LEXINGTON, Okla -- Behind the razor wire and past the prison bars, you will find a hidden workforce. Inmate, Ron Burnett said, “I really wanted to get out and be part of the family, I wanted to always be with. I want to continue on with my life. That’s when I came to work at OCI. I knew that was the way to go.”
“Oklahoma Correctional Industries” at Joseph Harp is the heartbeat of information technology.
Prisoners here handle all the IT business activity for OCI – accounting, inventory, manufacturing, and sales. “OCI is helping me a lot. When I came here, I didn’t even know how to type,” said inmate, Clifford Webb.
These men are learning everything from data mining to web development.
Paul Huckabay has spent 3 decades behind bars. But, he’s found purpose helping younger inmates succeed. Huckabay said, “Other people helped me to learn what I’ve learned. I’m only doing what I know is the right thing to do, to help other people.”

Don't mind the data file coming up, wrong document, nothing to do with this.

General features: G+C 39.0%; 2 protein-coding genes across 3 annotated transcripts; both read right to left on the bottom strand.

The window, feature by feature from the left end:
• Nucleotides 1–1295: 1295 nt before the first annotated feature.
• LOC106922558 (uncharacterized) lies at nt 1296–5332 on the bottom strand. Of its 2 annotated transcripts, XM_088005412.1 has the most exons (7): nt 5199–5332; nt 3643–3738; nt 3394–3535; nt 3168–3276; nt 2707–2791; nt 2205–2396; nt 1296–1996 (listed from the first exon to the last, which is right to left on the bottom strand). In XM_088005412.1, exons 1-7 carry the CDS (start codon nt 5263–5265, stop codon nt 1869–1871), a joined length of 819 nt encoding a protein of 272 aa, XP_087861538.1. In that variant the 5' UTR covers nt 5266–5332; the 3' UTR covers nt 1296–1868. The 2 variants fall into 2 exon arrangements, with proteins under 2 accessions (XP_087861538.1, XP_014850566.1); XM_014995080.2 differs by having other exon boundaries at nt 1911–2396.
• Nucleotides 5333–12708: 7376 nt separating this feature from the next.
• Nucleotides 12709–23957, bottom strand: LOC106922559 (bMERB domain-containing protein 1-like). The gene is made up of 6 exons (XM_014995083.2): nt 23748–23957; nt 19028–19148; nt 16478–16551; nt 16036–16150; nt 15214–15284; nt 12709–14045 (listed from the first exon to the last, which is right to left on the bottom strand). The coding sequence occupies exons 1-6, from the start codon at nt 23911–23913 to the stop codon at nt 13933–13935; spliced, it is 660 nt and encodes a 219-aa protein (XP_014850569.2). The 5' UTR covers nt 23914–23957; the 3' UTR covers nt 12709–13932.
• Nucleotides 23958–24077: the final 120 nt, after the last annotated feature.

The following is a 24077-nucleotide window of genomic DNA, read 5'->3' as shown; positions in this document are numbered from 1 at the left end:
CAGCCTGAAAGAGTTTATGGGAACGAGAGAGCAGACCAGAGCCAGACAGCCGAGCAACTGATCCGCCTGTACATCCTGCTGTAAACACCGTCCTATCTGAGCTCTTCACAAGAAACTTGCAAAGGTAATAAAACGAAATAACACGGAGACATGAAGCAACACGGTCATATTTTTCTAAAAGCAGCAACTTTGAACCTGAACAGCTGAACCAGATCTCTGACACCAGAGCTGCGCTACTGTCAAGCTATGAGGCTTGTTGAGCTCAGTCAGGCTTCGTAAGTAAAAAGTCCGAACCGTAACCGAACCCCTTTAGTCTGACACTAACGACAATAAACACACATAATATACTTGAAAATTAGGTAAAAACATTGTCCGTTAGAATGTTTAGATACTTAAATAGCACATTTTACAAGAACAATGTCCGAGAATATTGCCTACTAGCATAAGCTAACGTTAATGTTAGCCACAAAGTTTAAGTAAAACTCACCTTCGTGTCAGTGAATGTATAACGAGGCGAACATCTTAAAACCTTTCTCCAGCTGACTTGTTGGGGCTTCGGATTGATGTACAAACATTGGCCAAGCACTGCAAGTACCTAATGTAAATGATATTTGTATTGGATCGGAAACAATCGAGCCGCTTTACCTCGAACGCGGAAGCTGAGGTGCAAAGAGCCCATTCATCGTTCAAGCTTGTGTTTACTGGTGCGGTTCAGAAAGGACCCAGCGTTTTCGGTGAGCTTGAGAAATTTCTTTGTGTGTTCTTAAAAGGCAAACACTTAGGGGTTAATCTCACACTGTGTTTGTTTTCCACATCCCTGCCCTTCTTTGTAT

He’s mentoring people like Jacob Tyre who said, “The people around me, the knowledge, the resources, this stuff is priceless. You can’t pay for an education like this. Especially growing up and coming from the places I came from. I would have never imagined doing the things I’m doing now. And now that I have this opportunity, I’m taking advantage of it. I don’t want to let this slip through my fingers.”
It’s a valuable education in work ethic, technology, and teamwork that can redefine their lives. According to inmate, Alexis Osborn, “I think I’ve learned more than anything to value relationships, people. Before I came in I took a lot of stuff for granted.”
The most valuable commodity produced at OCI is well trained, exceptionally motivated inmates, poised to one day become productive citizens. Burnett said, “I may not get out soon. But when I do get out I have something to fall back on. And that’s all because of OCI.